These and other objects will become apparent from the following detailed description.
The objects of this invention are accomplished by a process which comprises contacting an aqueous waste solution containing organic anionic materials with an organic phase comprising a Water-immiscible organic solvent and an anion exchange material to extract at least a portion of the organic anionic materials into the organic phase, separating the organic phase from the aqueous phase, and treating said aqueous phase with a basic material selected from the oxides, hydroxides and basic salts of the alkaline earth, alkali and/ or rare earth metals. We have discovered that the treatment with the basic material produces a precipitate which can be separated by conventional means to yield an aqueous phase having a reduced solids content, phosphate content and chemical oxygen demand. The aqueous phase also has increased clarity. Thus our process provides substantially complete treatment of detergent-laden waste waters. Treatment of the original aqueous waste solution with the basic material prior to the extraction thereof with the anion exchange material is not effective.
The single figure of drawings is a simplified flow diagram illustrating the principle and optional steps of the process of the present invention.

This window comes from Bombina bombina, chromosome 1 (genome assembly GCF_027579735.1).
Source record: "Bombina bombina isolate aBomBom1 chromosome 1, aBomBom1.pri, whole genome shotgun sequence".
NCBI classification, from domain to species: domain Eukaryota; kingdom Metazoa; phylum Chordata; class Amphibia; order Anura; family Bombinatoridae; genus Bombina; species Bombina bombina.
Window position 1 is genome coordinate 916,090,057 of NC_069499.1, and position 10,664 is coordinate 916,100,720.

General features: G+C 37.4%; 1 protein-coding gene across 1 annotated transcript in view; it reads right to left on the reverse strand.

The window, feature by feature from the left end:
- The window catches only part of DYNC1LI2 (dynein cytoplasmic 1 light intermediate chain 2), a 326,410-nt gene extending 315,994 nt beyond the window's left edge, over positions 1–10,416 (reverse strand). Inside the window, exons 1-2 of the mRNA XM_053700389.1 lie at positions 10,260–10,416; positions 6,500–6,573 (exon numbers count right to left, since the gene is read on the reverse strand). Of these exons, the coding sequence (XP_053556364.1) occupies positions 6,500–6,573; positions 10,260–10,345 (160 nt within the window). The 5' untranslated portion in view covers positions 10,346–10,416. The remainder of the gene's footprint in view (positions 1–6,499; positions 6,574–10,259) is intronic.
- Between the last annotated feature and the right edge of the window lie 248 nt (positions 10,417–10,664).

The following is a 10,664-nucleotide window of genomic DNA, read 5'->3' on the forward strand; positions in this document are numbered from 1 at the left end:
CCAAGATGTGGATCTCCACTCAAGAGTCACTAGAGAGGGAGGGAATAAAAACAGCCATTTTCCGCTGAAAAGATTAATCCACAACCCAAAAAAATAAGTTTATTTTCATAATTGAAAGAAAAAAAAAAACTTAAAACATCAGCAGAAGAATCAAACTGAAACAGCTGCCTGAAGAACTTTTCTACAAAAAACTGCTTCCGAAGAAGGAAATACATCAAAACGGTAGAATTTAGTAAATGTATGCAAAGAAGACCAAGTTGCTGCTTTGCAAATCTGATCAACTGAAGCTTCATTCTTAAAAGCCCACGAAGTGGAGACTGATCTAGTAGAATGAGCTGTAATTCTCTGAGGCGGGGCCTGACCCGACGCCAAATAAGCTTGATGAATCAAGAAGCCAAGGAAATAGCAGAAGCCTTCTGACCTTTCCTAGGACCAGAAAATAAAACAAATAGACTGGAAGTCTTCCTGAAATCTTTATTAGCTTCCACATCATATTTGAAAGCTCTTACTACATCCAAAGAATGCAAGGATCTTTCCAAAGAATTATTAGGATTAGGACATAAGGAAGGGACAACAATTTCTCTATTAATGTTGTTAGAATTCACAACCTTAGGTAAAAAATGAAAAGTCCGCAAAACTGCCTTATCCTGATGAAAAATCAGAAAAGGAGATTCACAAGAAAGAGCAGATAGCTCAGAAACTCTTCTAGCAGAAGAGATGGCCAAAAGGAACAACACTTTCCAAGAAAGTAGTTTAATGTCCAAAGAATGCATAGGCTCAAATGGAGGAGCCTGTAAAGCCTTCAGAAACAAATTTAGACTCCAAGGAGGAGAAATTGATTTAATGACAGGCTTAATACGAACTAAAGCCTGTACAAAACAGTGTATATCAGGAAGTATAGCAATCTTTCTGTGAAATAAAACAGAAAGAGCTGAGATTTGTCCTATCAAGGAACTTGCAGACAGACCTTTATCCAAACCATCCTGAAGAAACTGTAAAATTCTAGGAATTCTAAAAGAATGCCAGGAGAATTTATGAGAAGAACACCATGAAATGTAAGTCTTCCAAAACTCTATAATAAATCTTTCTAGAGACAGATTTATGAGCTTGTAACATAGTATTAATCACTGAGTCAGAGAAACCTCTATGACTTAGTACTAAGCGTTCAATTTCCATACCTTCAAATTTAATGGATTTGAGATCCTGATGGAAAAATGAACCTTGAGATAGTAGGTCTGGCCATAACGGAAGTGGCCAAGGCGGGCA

A wide variety of anion exchange materials are useful in the process of the present invention. The term anion exchange material as used herein refers to ion exchange materials which are capable of exchanging anionic materials. Ion exchange materials are commonly designated by the type of ion which is absorbed, rather than by the chemical properties of the ion exchange material. Accordingly,
anion exchange materials could be cationic compounds. The types of materials useful in the present invention are those anion exchange materials commonly referred to as liquid ion exchange materials", The liquid refers to the fact that these ion exchange materials are used in solution rather than in a solid state as is the case with ion exchange resins. Many of the liquid ion exchange materials are liquids at room temperature, while others are normally solid materials. When the solid materials are dissolved in a suitable solvent, there is formed a solution which has ion exchange properties.